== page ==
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A proposed ordinance in front of the La Grange City Council is sparking a debate over the city’s business license fees.
The section in question lies with language regarding attorneys and how the license applies to them.
Critics of the proposed law, including Councilman Jason Taylor, say the changes are a precondition to practicing law by placing a fee on attorneys that do not have offices in the city and that there are multiple legal issues associated with the proposed language.
But city attorney Steve Emery disagrees about the purpose of the ordinance, which he wrote.
“Attorneys are already under the business license,” Emery said. “The purpose of this amendment is to clean it up to help sustain a legal challenge. We really didn’t change anything.”
According to Emery, any attorney that handles a case in La Grange, where the county’s courthouse is, must apply for a business license and pay a fee based on amount of income earned in the city limits. The minimum for any business is $55, which would apply to attorneys whether or not they have an office in the city limits, Emery said.
“They can practice here, then at the end of the year tally up what they did, then pay it,” he said. “If you are an attorney and you practice here in Oldham County, you’re making use of the courts, then you’re doing business in La Grange.”
Emery said only what happens inside the city limits counts for the purposes of the fee.
“Quite frankly, it’s how it’s always been,” he said. “We’re not saying you can’t practice here without a (business) license, we’re saying if you do business here, you have to tally it up and pay that fee. A lot of attorneys will just be subject to the minimum.”
Previously, any business could be shut down if they didn’t pay the fees associated with the license, but Emery said the new language exempts attorneys out of stop work orders. Instead, the city could issue additional penalties for failure to pay. Attorneys also don’t have to display their business license, as other businesses do.
But Taylor, the councilman and an attorney whose office is in Louisville, disagrees that how the ordinance is worded achieves the outcomes Emery says they do.
“I’m very much against this,” Taylor said. “My position is there are constitutional issues with this. I believe it places preconditions on practicing laws, which only the Supreme Court can do.”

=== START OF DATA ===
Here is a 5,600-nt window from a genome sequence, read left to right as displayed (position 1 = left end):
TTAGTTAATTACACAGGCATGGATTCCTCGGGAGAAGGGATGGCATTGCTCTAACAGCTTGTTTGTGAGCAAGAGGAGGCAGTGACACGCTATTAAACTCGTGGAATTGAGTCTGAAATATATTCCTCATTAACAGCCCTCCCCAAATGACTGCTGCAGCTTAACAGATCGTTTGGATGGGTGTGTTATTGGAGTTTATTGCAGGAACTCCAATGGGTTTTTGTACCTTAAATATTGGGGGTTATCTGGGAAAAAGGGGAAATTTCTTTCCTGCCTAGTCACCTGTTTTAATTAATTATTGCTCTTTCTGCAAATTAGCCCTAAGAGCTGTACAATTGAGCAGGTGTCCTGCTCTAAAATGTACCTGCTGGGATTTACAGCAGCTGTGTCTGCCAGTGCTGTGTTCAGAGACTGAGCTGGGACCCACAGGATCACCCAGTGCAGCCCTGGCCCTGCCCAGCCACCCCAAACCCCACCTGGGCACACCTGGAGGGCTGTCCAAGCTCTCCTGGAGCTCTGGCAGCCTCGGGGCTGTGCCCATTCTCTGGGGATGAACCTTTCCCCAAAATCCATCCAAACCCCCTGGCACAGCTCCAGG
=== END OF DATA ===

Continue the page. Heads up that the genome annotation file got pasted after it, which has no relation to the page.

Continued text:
Other attorneys in La Grange have mixed reactions to the ordinance. Michael Pate, who practices in the county and has an office on Main Street in La Grange, said many attorneys in the county aren’t aware they even needed a business license.
“There’s been some confusion about that,” Pate said.
Pate said he doesn’t have a problem with charging a license fee to attorneys who have office space in the city of La Grange, but he doesn’t agree it should extend to everyone.
“I’m concerned if an attorney in Jefferson County with an office in Jefferson County, who has a random case out here, is charged for a business license,” he said.
But as an attorney who practices in the county and has an office in La Grange, Pate said he has no problem with paying a license fee.
Taylor said if the ordinance passes at the council’s March 3 meeting, where it’s scheduled to have its second hearing and a vote, it could greatly reduce the number of attorneys willing to practice in the county.
“It’ll be more difficult for people to find an attorney they want to use because of this tax,” Taylor said. “It does not seem fair. An attorney from Ashland or Paducah might be in court five minutes and they have to pay a fee. What about phone conferences, does (the ordinance) attempt to govern that?”
Taylor said he has talked with both the Louisville Bar Association and Kentucky Bar Association about the proposed ordinance. Taylor said attorneys already pay a fee to the KBA for the ability to practice in all 120 counties in Kentucky and that the city of La Grange doesn’t have the legal grounds to add another fee.
“For Bill Lammlein to say he wants another fee on top of that is ridiculous,” Taylor said.
Taylor said he believes the proposal is retribution for his opposition to the mayor’s position on unpaid insurance money the city forgot to collect earlier this year. Lammlein wanted to the city to pay the uncollected fees, while Taylor wanted employees to pay the difference. The council ultimately sided with Lammlein’s position.
Taylor claims Lammlein told him an ordinance like the one the council is currently considering would be introduced if Taylor didn’t drop his opposition on the insurance issue.
“I felt like it was a threat to me and my family, that he was going to come after me and my law firm,” Taylor said. “I’ve told others about it. Whether it’s related or not, no one can know except him. But that doesn’t take away that the ordinance on its face has issues.”
Lammlein said he did not threaten Taylor or even try to appear to threaten the councilman. Instead, in a private conversation, Lammlein said he was informing Taylor of the potential ordinance and referenced the councilman’s law firm as one of many Louisville-area firms that weren’t following currently city law in regards to the business tax.
“I didn’t use it as a threat and I’m sorry he took it that way,” Lammlein said. “It was something we were batting around anyway.”
Taylor said with the city’s financial issues, the last thing it needs is for Emery to defend it in various lawsuits against the proposed ordinance.
“I hope the council will look at the reasons given and consider the negative situations this could have,” Taylor said. “I hope they reject or table (this ordinance).”
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